On length of days, and warmth

Yesterday was the winter solstice, meaning, it was the shortest day of the year. In Auckland up North the sun rose at 7:35 in the morning, down in Invercargill it rose at 8:31.


Me and The Man talked about it, and how although it's winter solstice, it doesn't actually feel that bad this year. Previous years I remember really taking notice, and looking forward to days getting longer again.

But not this year.

And The Man asked, "Do you think it's to do with having a warm house?"

And I looked at him, and a 'lightbulb' went off in my head.

Yeah, I think that's it.

This is the first winter in New Zealand where we've been able to wear t-shirts in the house in the evening. The log burner's cracking and we strip layers off, relaxing. The 'winter blanket' we've used in all our houses so far, we haven't taken it out once. It's folded away, sitting idly.

The house never gets cold enough for us to need it.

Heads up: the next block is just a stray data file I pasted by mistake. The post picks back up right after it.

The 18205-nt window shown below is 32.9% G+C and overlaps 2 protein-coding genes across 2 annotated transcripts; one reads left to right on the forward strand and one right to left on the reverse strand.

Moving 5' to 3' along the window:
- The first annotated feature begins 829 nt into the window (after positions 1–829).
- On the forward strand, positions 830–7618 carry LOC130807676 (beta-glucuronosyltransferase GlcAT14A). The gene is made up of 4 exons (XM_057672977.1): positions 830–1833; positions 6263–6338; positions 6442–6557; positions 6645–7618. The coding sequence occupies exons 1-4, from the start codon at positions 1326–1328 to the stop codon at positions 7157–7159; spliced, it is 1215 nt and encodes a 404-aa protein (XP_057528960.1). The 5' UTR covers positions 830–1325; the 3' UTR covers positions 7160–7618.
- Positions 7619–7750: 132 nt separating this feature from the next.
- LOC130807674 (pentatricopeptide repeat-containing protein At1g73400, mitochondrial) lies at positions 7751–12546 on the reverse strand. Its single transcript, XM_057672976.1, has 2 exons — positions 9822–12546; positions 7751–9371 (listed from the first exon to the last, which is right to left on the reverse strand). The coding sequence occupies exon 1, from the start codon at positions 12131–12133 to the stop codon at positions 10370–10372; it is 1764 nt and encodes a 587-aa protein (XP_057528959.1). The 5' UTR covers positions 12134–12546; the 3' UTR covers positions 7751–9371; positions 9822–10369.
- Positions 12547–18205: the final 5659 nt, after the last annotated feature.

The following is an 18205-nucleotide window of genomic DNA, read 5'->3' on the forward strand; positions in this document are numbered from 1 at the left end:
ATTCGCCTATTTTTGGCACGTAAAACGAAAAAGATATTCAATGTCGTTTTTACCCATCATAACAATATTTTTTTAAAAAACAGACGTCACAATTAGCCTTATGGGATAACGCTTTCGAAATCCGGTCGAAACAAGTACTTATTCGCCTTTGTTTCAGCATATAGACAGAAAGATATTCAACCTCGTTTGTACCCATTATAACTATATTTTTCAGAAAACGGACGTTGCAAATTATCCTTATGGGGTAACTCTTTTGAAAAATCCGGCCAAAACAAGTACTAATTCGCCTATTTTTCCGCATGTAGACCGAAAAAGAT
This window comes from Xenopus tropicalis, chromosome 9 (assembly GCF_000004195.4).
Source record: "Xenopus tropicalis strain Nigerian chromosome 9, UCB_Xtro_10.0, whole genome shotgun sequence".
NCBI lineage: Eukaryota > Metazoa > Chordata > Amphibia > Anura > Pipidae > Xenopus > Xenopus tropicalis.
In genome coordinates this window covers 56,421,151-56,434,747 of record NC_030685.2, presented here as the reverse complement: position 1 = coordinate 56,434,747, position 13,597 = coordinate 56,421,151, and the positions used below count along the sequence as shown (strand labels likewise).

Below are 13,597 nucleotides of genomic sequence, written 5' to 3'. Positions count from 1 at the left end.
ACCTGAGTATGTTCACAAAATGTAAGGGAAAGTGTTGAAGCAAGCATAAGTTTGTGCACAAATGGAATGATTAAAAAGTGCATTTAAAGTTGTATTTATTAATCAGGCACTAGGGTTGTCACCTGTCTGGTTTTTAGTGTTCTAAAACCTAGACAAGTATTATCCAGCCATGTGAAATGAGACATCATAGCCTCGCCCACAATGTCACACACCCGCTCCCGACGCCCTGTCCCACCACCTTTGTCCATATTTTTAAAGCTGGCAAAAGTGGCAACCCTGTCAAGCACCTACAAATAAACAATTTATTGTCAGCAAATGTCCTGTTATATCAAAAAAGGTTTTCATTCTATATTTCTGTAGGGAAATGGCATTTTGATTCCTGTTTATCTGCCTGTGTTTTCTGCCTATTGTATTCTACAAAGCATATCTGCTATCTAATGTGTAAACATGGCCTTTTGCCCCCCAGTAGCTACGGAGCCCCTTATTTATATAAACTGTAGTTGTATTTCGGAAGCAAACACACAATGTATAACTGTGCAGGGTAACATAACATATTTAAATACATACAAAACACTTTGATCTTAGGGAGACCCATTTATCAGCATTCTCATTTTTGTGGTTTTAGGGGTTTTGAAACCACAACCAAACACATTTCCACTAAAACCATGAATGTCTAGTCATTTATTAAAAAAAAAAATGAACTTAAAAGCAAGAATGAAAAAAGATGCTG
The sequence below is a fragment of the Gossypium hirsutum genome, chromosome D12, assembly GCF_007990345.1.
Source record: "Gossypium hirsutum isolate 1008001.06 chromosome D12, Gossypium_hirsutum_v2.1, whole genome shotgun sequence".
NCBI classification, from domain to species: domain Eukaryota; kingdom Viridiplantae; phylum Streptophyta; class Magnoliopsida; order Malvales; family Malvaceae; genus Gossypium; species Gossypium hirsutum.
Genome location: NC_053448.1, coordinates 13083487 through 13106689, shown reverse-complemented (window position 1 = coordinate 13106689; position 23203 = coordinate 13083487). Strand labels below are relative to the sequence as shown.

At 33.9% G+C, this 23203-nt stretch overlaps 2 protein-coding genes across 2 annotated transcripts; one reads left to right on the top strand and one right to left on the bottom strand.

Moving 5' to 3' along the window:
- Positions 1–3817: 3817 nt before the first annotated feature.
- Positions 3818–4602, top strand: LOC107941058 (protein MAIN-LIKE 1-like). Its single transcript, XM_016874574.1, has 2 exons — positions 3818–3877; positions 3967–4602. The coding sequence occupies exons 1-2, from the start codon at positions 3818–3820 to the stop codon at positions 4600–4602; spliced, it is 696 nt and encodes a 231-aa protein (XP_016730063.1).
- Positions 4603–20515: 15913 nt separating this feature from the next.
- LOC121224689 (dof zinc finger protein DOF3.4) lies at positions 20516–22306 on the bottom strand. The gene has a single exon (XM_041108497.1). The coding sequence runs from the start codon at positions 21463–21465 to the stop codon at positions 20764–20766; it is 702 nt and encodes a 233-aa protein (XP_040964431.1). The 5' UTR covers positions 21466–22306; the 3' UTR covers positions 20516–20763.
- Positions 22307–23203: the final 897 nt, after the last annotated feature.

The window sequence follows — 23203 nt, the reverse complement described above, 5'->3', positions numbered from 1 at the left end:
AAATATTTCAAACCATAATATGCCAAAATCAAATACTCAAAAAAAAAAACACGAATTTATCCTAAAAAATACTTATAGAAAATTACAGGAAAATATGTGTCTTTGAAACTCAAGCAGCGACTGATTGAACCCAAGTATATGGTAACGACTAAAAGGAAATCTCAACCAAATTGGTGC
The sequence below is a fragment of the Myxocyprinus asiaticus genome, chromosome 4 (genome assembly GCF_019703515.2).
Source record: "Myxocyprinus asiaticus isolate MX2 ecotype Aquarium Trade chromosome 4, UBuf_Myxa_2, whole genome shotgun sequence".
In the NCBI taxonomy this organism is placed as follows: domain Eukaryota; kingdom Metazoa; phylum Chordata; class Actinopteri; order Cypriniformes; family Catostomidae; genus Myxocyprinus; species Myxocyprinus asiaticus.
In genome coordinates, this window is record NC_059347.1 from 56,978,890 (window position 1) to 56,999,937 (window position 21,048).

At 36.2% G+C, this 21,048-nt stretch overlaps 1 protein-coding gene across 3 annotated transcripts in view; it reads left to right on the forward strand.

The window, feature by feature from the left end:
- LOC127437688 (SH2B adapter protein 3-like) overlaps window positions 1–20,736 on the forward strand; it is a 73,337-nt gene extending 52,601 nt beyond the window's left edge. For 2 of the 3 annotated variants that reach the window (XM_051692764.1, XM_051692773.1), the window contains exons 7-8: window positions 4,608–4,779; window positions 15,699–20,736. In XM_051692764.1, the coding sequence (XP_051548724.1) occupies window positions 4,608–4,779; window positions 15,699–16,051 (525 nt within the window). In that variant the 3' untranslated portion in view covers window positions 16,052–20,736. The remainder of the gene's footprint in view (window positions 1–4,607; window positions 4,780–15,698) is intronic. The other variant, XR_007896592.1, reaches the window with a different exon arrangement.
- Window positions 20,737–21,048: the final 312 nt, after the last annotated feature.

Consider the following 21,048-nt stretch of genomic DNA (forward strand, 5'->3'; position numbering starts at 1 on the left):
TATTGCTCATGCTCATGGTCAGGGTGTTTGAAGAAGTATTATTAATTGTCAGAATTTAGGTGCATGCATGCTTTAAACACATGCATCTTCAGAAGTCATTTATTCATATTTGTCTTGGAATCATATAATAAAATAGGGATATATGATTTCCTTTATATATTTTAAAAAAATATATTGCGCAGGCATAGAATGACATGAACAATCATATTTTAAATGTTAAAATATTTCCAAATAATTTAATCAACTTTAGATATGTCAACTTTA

I can only imagine what it'll be like after a heat pump gets installed next Wednesday, and then underfloor insulation the Friday after that.

Even the kids have now done a month straight without colds. It may not sound like much, but we've had pretty rough winters so far, so even if we're burning through over $250 worth of firewood a month in a house that has leaky joinery and substandard insulation - compacted in the ceiling, none underfloor - I think it's a price I am willing to pay to have us warm and healthy.

To think of it, $250 is equivalent to having two days off, sick, a month.

And I can only imagine how, gradually, as we fix the house up, it'll stay warmer for less. Our heating bills will become smaller, our indoor temperature consistently higher, the joinery less drafty.

I haven't got a photo like that from evening-time, but if you imagine the same scene without daylight streaming in through a window - curtains closed, lights on - then this is what 19:10 looks like in our house, usually. Boys in their t-shirts, reading their books. The Kid is his pyjamas, of course :)

Man how I love we're able to do that.

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